It’s hard to believe that, having spent over 17 years in the New Haven area, I had never been inside the New Haven Museum until Thursday. I had often run past its grand columns and its “From Clocks to Lollipops” sign, but was still shocked when I stepped into the ornate foyer and heard dozens of echoing voices from the balcony above.

The greeter directed me up an intimidating marble staircase and I grabbed a pamphlet on the way up: “The Nation’s Greatest Hits: 100 Years of New Haven’s Shubert Theatre.” I hadn’t expected many people to attend, but there were at least 100 signatures before mine on the sign-up sheet.

The free food at the top of the staircase gave me the energy to forge into the crowd of mingling locals. As soon as I turned towards the exhibition, I noticed parallels between its curation and the theater itself. The doorway was clearly marked by a red carpet and bright bulbs (even some flashing ones from a real photographer) — I felt like a celebrity. I chuckled at the doorways leading to other rooms, labeled “Stage Left” and “Stage Right,” before heading towards the various displays.

Plaques marked each section of the exhibit; the first one described the “Early History” of the Shubert. I was astounded to learn that since its founding in 1914, the Shubert had staged twice the number of pre-Broadway shows as any theater in New York City – I guess New Haven is cool after all! An old black and white photo of the theater accompanied the information, and I felt nostalgia even though I hadn’t even been alive when photos were black-and-white. The authentic red usher uniforms, though intriguing, looked like they wouldn’t be fun to wear – especially the women’s one, which had the waist size of my arm.

An extensive array of photos from Shubert productions, including a performance of “A Raisin in the Sun,” was displayed alongside the plaques. I sincerely had no idea that so many famous plays, including “My Fair Lady” and “A Streetcar Named Desire,” had been put on so close to Old Campus. Each new photograph — including a giant one of Julie Andrews in her debut performance — changed my perception of the city. The arrangement of the black-and-white photos combined with the lights and red carpeting brought such an “old Hollywood” feel to the room that I began to imagine performing at the Shubert (until I realized a few seconds later that I can’t act).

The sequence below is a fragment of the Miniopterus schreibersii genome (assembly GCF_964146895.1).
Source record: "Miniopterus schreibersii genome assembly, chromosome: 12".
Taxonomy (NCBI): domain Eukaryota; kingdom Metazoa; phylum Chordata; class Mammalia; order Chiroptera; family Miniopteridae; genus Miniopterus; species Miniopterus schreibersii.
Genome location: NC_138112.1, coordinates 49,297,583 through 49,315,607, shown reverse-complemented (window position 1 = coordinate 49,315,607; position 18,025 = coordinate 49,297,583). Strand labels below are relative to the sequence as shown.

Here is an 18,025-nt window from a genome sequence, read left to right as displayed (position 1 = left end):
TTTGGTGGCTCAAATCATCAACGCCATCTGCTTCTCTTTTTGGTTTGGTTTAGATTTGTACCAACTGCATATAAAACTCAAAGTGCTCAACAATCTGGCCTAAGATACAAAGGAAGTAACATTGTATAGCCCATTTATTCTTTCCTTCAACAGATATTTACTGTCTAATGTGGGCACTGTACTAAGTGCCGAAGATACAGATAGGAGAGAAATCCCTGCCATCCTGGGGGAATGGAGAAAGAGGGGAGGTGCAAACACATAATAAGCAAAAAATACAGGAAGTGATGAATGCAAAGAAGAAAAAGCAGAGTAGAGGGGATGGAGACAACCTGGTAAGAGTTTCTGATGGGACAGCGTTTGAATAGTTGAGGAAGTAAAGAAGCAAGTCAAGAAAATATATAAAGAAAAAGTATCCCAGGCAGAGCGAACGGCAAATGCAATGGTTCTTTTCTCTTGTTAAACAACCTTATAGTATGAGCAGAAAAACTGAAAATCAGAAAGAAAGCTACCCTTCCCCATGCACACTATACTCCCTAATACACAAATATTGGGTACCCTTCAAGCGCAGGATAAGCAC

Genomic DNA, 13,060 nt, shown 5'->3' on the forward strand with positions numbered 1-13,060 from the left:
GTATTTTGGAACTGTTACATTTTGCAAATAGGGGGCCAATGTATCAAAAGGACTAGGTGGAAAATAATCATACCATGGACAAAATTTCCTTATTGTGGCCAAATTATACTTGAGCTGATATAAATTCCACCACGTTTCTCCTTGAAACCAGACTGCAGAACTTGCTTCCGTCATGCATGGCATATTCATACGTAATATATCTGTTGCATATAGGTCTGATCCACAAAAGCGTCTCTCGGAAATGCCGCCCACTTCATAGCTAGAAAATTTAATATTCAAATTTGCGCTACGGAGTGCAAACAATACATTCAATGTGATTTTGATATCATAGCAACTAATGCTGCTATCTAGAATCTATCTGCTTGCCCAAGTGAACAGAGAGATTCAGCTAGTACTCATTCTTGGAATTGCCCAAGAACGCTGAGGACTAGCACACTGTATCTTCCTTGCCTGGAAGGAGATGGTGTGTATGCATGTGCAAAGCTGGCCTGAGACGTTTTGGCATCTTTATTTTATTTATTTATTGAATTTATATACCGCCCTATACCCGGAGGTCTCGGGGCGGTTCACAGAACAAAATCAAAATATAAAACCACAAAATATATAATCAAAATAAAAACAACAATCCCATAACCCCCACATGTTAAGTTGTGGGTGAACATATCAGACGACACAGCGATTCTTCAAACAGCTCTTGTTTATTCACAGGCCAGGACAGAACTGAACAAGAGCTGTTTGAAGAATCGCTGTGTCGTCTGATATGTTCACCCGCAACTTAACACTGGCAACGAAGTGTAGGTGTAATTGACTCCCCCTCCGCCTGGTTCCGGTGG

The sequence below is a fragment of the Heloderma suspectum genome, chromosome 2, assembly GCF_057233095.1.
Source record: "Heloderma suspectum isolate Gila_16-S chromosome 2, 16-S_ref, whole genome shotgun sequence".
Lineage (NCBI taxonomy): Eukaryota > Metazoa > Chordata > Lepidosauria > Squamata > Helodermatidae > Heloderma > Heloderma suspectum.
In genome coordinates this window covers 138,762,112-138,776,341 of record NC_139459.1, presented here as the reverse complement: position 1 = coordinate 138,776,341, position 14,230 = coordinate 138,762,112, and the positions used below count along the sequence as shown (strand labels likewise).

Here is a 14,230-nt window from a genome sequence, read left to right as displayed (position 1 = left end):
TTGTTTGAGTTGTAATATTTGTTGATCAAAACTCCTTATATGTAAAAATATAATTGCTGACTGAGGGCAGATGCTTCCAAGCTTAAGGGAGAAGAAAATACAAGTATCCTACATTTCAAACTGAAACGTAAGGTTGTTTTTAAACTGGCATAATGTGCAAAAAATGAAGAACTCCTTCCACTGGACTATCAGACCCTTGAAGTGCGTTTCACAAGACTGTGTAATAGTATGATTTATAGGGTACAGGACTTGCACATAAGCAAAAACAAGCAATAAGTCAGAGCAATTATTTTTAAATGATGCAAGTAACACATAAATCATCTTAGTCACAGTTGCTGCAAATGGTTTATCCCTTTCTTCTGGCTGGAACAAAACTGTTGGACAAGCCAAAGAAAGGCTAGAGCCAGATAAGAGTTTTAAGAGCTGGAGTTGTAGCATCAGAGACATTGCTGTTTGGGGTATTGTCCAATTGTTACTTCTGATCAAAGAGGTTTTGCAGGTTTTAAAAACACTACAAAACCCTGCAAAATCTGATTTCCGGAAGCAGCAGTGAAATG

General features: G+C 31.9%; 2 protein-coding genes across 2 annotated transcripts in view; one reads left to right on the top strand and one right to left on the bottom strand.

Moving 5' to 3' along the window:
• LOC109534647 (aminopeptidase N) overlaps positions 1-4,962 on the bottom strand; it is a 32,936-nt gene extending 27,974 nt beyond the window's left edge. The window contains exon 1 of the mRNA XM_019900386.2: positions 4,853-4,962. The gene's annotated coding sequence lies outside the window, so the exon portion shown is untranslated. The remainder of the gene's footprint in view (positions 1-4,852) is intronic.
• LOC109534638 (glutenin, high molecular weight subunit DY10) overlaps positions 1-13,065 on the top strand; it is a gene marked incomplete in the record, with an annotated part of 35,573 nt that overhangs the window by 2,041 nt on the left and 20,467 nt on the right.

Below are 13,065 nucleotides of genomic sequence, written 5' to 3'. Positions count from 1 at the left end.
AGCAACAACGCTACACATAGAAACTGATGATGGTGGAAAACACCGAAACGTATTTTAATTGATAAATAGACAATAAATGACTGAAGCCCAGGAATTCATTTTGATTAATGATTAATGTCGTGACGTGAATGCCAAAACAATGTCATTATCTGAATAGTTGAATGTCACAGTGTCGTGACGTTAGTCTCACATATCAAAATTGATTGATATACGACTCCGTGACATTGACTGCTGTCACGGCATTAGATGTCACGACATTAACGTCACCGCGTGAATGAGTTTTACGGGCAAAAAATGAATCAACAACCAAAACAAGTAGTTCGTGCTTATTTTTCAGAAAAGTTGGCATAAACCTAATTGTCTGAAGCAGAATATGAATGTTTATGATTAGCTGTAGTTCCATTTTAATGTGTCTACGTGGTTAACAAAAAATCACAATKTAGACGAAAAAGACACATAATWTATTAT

The display tables held brightly-colored, though slightly yellowed, original playbills from the 1950s and 60s that made me wish I had been at the theater myself to collect them. Even the secretary’s index files of the productions looked interesting (mostly because they were clearly written on a typewriter). In the next room, curators had recreated murals from the Shubert’s basement. The contrast between the colorful paint and the purely black-and-white photographs lent a more modern ambience to this side room.

After I enjoyed a well-done architectural sketch of the Shubert, the mood of the night suddenly changed. A plaque mentioned that the Shubert closed in 1976 due to declining attendance, and I was sent into a panic. (Don’t worry: it’s been reopened.) Looking around me, I realized I was the youngest person at the exhibition by at least 30 years, if not 50. I could suddenly see museums like this one suffering the same fate as the Shubert — if the younger generation stops going, they’ll shut down. Though many of us raised in the digital age normally can’t pay attention long enough to enjoy a museum, I found the opening exciting. So many people — including the exhibition organizer, Jason Bischoff-Wurstle — had put time and effort into the event and their celebration was a long time coming. As many glasses of wine clinked together, I wondered where all my peers were. No one had thought to attend an opening at a museum dedicated to the history of our home, New Haven. Though classes, clubs, and sports take up so much of our time these days, it’s worth it to head down to the New Haven Museum for an hour — not just to enjoy the elegant Shubert Theater exhibition, but to keep the art of the museum alive.